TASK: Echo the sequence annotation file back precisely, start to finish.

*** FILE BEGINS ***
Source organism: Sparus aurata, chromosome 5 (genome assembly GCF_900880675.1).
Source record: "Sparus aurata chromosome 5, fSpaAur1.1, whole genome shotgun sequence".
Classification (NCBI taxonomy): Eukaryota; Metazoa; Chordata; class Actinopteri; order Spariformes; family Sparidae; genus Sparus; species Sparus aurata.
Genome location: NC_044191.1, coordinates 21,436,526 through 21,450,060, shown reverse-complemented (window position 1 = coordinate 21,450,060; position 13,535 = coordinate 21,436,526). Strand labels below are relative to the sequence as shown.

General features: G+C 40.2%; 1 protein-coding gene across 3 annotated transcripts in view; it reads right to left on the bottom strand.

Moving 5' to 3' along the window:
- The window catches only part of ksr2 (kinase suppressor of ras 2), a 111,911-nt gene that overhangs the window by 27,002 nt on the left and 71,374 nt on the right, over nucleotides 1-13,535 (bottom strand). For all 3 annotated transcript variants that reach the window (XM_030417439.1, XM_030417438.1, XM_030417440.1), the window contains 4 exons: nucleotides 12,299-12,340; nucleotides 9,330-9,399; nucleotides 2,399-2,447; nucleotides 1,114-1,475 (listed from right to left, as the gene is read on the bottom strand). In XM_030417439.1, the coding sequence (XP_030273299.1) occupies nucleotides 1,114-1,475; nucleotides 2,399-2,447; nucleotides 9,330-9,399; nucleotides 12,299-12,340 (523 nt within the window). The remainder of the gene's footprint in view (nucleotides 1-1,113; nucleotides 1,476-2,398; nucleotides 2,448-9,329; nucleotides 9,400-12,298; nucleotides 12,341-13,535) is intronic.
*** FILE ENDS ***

Source organism: Sparus aurata, chromosome 5 (genome assembly GCF_900880675.1).
Source record: "Sparus aurata chromosome 5, fSpaAur1.1, whole genome shotgun sequence".
Classification (NCBI taxonomy): Eukaryota; Metazoa; Chordata; class Actinopteri; order Spariformes; family Sparidae; genus Sparus; species Sparus aurata.
Genome location: NC_044191.1, coordinates 21,436,526 through 21,450,060, shown reverse-complemented (window position 1 = coordinate 21,450,060; position 13,535 = coordinate 21,436,526). Strand labels below are relative to the sequence as shown.

General features: G+C 40.2%; 1 protein-coding gene across 3 annotated transcripts in view; it reads right to left on the bottom strand.

Moving 5' to 3' along the window:
- The window catches only part of ksr2 (kinase suppressor of ras 2), a 111,911-nt gene that overhangs the window by 27,002 nt on the left and 71,374 nt on the right, over nucleotides 1-13,535 (bottom strand). For all 3 annotated transcript variants that reach the window (XM_030417439.1, XM_030417438.1, XM_030417440.1), the window contains 4 exons: nucleotides 12,299-12,340; nucleotides 9,330-9,399; nucleotides 2,399-2,447; nucleotides 1,114-1,475 (listed from right to left, as the gene is read on the bottom strand). In XM_030417439.1, the coding sequence (XP_030273299.1) occupies nucleotides 1,114-1,475; nucleotides 2,399-2,447; nucleotides 9,330-9,399; nucleotides 12,299-12,340 (523 nt within the window). The remainder of the gene's footprint in view (nucleotides 1-1,113; nucleotides 1,476-2,398; nucleotides 2,448-9,329; nucleotides 9,400-12,298; nucleotides 12,341-13,535) is intronic.